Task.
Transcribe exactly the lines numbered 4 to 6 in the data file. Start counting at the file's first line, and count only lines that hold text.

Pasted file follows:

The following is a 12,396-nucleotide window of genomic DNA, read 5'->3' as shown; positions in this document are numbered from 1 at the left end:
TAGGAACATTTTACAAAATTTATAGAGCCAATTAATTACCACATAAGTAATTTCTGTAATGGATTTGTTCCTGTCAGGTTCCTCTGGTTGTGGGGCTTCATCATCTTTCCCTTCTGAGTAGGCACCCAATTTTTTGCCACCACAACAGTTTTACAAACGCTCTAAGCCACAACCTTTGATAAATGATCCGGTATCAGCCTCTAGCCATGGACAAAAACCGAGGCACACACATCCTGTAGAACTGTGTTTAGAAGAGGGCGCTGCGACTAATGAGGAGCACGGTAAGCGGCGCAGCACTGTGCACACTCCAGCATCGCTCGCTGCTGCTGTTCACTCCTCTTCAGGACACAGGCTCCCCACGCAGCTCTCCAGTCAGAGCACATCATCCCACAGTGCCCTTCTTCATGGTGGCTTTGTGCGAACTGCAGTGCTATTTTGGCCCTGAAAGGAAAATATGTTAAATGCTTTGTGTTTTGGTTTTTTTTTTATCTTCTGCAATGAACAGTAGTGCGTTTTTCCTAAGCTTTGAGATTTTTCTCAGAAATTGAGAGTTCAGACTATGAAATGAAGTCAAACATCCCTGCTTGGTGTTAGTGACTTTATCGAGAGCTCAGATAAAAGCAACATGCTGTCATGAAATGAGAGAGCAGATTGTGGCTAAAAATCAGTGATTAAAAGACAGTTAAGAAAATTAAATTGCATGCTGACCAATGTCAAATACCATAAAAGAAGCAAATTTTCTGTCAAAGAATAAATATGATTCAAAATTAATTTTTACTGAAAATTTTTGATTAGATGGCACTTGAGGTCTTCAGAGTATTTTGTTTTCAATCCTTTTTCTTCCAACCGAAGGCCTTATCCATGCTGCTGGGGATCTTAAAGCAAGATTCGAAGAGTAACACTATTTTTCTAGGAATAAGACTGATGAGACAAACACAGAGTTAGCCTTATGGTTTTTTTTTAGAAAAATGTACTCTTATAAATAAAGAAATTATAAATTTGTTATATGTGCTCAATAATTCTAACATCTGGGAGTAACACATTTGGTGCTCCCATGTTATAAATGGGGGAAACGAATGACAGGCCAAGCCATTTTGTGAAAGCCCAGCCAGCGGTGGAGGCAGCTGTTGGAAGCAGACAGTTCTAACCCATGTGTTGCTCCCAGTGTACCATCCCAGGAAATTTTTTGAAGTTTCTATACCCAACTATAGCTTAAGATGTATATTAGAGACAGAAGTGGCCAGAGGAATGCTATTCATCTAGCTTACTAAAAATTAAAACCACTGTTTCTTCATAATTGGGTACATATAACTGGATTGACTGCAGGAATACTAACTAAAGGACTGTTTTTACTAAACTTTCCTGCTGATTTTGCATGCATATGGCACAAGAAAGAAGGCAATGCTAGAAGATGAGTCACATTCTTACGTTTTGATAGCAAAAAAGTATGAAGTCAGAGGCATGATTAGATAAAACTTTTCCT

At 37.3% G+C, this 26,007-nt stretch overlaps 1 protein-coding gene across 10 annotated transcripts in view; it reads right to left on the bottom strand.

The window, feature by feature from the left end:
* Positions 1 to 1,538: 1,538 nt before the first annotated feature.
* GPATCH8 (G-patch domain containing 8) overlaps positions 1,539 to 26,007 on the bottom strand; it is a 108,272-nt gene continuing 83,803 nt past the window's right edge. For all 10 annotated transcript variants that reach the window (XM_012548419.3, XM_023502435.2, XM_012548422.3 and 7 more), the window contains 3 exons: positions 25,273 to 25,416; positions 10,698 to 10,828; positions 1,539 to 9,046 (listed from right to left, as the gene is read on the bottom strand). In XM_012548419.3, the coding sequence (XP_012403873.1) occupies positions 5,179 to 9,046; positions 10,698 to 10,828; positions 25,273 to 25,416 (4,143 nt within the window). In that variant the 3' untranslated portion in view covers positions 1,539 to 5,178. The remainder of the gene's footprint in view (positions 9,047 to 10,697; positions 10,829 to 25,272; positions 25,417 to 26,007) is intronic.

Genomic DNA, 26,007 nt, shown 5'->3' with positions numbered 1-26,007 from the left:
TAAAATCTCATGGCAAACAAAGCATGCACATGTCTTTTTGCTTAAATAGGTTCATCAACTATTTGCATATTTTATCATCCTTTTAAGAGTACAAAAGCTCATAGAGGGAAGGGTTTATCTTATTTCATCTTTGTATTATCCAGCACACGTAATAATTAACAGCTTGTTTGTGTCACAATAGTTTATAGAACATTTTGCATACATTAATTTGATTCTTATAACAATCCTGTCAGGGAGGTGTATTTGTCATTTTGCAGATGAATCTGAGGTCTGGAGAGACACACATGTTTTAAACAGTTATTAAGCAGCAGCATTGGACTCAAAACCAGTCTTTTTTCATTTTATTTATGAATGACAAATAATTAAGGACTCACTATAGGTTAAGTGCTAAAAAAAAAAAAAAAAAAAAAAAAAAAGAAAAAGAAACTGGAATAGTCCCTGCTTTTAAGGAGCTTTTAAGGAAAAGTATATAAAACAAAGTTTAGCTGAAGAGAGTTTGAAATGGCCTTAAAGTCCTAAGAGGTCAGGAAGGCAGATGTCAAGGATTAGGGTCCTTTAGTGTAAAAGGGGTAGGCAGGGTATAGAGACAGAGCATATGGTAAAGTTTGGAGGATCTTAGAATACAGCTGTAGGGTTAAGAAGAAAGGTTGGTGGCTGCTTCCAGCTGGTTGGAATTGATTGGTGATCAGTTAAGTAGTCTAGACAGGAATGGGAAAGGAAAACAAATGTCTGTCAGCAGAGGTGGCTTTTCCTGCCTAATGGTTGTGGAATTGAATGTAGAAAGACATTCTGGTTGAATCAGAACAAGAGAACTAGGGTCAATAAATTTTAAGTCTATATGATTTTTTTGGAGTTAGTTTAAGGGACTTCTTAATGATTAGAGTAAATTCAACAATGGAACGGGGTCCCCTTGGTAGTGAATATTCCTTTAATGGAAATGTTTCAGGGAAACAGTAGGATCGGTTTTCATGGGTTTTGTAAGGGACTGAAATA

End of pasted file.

The window, feature by feature from the left end:
* Positions 1 to 1,538: 1,538 nt before the first annotated feature.
* GPATCH8 (G-patch domain containing 8) overlaps positions 1,539 to 26,007 on the bottom strand; it is a 108,272-nt gene continuing 83,803 nt past the window's right edge. For all 10 annotated transcript variants that reach the window (XM_012548419.3, XM_023502435.2, XM_012548422.3 and 7 more), the window contains 3 exons: positions 25,273 to 25,416; positions 10,698 to 10,828; positions 1,539 to 9,046 (listed from right to left, as the gene is read on the bottom strand). In XM_012548419.3, the coding sequence (XP_012403873.1) occupies positions 5,179 to 9,046; positions 10,698 to 10,828; positions 25,273 to 25,416 (4,143 nt within the window). In that variant the 3' untranslated portion in view covers positions 1,539 to 5,178. The remainder of the gene's footprint in view (positions 9,047 to 10,697; positions 10,829 to 25,272; positions 25,417 to 26,007) is intronic.